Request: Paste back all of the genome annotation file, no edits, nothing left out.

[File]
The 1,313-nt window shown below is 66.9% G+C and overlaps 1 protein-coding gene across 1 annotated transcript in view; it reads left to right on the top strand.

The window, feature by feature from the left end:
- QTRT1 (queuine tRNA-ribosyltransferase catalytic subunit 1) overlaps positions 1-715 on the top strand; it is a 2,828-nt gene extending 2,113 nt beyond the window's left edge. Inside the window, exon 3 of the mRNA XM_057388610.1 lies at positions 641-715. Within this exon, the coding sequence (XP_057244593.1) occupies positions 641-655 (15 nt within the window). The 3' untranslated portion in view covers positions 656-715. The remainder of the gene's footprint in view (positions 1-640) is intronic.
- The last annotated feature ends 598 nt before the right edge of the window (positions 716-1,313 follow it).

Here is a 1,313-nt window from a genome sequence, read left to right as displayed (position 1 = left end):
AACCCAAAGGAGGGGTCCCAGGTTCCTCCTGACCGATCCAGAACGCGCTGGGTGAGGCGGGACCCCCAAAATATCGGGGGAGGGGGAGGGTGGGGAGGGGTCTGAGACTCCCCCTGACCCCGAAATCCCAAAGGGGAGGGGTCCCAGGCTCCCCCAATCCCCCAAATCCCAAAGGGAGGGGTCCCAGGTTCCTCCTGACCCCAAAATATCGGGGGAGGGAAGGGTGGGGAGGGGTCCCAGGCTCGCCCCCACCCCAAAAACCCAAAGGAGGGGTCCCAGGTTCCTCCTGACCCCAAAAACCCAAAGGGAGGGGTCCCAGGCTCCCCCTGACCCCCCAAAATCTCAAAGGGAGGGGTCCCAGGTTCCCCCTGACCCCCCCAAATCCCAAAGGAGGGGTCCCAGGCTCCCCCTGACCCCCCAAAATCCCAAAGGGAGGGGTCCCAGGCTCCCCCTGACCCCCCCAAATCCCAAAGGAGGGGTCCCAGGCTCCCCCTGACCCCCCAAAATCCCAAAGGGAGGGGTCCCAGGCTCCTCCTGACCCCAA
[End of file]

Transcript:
The 1,313-nt window shown below is 66.9% G+C and overlaps 1 protein-coding gene across 1 annotated transcript in view; it reads left to right on the top strand.

The window, feature by feature from the left end:
- QTRT1 (queuine tRNA-ribosyltransferase catalytic subunit 1) overlaps positions 1-715 on the top strand; it is a 2,828-nt gene extending 2,113 nt beyond the window's left edge. Inside the window, exon 3 of the mRNA XM_057388610.1 lies at positions 641-715. Within this exon, the coding sequence (XP_057244593.1) occupies positions 641-655 (15 nt within the window). The 3' untranslated portion in view covers positions 656-715. The remainder of the gene's footprint in view (positions 1-640) is intronic.
- The last annotated feature ends 598 nt before the right edge of the window (positions 716-1,313 follow it).

Here is a 1,313-nt window from a genome sequence, read left to right as displayed (position 1 = left end):
AACCCAAAGGAGGGGTCCCAGGTTCCTCCTGACCGATCCAGAACGCGCTGGGTGAGGCGGGACCCCCAAAATATCGGGGGAGGGGGAGGGTGGGGAGGGGTCTGAGACTCCCCCTGACCCCGAAATCCCAAAGGGGAGGGGTCCCAGGCTCCCCCAATCCCCCAAATCCCAAAGGGAGGGGTCCCAGGTTCCTCCTGACCCCAAAATATCGGGGGAGGGAAGGGTGGGGAGGGGTCCCAGGCTCGCCCCCACCCCAAAAACCCAAAGGAGGGGTCCCAGGTTCCTCCTGACCCCAAAAACCCAAAGGGAGGGGTCCCAGGCTCCCCCTGACCCCCCAAAATCTCAAAGGGAGGGGTCCCAGGTTCCCCCTGACCCCCCCAAATCCCAAAGGAGGGGTCCCAGGCTCCCCCTGACCCCCCAAAATCCCAAAGGGAGGGGTCCCAGGCTCCCCCTGACCCCCCCAAATCCCAAAGGAGGGGTCCCAGGCTCCCCCTGACCCCCCAAAATCCCAAAGGGAGGGGTCCCAGGCTCCTCCTGACCCCAA